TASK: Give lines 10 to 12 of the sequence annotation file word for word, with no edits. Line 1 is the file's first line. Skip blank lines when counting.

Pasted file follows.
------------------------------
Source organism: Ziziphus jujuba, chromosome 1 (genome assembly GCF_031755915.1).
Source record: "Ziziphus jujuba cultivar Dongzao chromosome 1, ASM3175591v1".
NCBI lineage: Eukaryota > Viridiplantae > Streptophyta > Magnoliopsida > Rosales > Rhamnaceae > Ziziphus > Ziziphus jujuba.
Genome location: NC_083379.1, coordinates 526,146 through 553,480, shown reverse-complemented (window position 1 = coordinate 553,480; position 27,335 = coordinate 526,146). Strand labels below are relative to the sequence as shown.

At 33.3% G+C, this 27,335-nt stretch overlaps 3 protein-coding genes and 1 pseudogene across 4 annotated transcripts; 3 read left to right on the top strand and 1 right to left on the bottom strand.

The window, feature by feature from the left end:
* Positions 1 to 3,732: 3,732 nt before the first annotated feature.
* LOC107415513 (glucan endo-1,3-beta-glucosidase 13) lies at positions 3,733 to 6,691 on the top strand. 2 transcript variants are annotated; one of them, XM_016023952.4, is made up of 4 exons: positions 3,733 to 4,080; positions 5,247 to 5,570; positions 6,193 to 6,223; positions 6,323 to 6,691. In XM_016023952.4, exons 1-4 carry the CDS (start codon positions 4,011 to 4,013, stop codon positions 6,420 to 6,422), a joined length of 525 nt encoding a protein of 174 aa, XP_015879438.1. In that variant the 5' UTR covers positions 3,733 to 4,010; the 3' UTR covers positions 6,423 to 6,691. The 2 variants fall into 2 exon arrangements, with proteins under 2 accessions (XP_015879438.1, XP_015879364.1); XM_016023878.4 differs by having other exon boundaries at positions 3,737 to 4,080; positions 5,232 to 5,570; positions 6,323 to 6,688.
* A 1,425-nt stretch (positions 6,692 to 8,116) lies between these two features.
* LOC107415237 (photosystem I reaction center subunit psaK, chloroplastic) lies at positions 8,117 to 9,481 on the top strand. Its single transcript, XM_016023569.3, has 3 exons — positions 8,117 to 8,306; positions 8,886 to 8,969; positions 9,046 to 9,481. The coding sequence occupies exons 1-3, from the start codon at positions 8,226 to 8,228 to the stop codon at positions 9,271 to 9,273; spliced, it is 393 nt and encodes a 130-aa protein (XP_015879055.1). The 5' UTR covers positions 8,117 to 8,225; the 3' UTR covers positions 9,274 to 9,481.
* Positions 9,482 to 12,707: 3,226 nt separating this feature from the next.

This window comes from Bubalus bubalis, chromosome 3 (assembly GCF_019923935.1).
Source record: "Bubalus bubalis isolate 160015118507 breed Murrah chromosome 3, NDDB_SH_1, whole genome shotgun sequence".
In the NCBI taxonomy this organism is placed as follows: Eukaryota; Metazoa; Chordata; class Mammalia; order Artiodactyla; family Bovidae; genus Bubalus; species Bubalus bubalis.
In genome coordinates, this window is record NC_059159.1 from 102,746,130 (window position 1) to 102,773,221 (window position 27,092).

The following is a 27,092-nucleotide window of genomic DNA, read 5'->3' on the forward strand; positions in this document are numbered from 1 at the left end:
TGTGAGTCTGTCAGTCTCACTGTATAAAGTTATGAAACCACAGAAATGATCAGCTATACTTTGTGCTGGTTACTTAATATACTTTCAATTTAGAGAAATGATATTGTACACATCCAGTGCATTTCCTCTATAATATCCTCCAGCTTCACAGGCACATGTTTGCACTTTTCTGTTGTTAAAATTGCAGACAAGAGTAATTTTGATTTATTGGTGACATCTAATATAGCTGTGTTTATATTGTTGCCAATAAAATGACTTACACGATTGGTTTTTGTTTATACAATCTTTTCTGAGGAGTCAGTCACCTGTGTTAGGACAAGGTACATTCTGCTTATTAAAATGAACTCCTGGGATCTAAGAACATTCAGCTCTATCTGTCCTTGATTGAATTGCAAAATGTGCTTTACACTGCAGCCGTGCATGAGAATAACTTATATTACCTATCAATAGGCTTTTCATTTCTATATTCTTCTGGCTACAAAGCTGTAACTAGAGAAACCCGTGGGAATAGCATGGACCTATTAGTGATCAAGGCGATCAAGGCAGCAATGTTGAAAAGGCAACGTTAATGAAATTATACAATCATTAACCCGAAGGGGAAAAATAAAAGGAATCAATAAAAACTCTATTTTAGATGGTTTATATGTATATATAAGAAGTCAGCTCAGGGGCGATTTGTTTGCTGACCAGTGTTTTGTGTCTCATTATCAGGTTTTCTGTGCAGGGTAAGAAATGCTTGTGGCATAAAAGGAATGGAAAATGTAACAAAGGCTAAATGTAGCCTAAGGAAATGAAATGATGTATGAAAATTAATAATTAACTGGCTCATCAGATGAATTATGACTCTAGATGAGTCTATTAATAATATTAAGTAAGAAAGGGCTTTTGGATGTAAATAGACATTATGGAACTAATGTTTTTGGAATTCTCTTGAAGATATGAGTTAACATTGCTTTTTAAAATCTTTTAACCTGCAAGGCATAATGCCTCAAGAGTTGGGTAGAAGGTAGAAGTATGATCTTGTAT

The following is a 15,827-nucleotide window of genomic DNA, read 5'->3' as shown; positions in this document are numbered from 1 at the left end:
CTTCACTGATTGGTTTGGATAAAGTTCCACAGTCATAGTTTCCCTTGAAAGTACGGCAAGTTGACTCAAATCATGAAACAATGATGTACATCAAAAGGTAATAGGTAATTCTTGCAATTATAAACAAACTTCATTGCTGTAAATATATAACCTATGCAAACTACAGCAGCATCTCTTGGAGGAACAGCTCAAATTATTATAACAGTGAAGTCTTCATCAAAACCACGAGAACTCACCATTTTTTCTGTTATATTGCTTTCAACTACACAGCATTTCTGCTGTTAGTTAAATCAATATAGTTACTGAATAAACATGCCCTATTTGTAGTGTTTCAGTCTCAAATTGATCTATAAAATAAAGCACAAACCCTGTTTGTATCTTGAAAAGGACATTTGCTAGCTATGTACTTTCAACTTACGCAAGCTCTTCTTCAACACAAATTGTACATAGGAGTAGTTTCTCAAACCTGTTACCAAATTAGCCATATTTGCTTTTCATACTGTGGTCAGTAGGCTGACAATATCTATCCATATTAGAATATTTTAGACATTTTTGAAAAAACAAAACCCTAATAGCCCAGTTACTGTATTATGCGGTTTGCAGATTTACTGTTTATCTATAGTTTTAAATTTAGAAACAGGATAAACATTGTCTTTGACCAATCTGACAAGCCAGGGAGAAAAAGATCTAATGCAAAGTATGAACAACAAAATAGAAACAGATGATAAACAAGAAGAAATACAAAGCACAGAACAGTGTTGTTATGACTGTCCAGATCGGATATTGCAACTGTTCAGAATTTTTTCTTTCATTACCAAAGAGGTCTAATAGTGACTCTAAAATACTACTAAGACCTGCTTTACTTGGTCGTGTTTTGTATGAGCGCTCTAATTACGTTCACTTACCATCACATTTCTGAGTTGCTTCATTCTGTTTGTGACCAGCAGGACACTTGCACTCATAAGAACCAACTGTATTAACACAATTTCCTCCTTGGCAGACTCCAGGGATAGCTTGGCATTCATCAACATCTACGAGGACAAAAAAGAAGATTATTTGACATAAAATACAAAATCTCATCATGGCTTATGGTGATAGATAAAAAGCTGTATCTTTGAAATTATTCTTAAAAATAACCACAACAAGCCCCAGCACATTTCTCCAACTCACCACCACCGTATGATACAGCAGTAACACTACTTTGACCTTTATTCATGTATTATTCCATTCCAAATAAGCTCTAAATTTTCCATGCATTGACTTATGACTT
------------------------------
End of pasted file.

* LOC107415237 (photosystem I reaction center subunit psaK, chloroplastic) lies at positions 8,117 to 9,481 on the top strand. Its single transcript, XM_016023569.3, has 3 exons — positions 8,117 to 8,306; positions 8,886 to 8,969; positions 9,046 to 9,481. The coding sequence occupies exons 1-3, from the start codon at positions 8,226 to 8,228 to the stop codon at positions 9,271 to 9,273; spliced, it is 393 nt and encodes a 130-aa protein (XP_015879055.1). The 5' UTR covers positions 8,117 to 8,225; the 3' UTR covers positions 9,274 to 9,481.
* Positions 9,482 to 12,707: 3,226 nt separating this feature from the next.

This window comes from Bubalus bubalis, chromosome 3 (assembly GCF_019923935.1).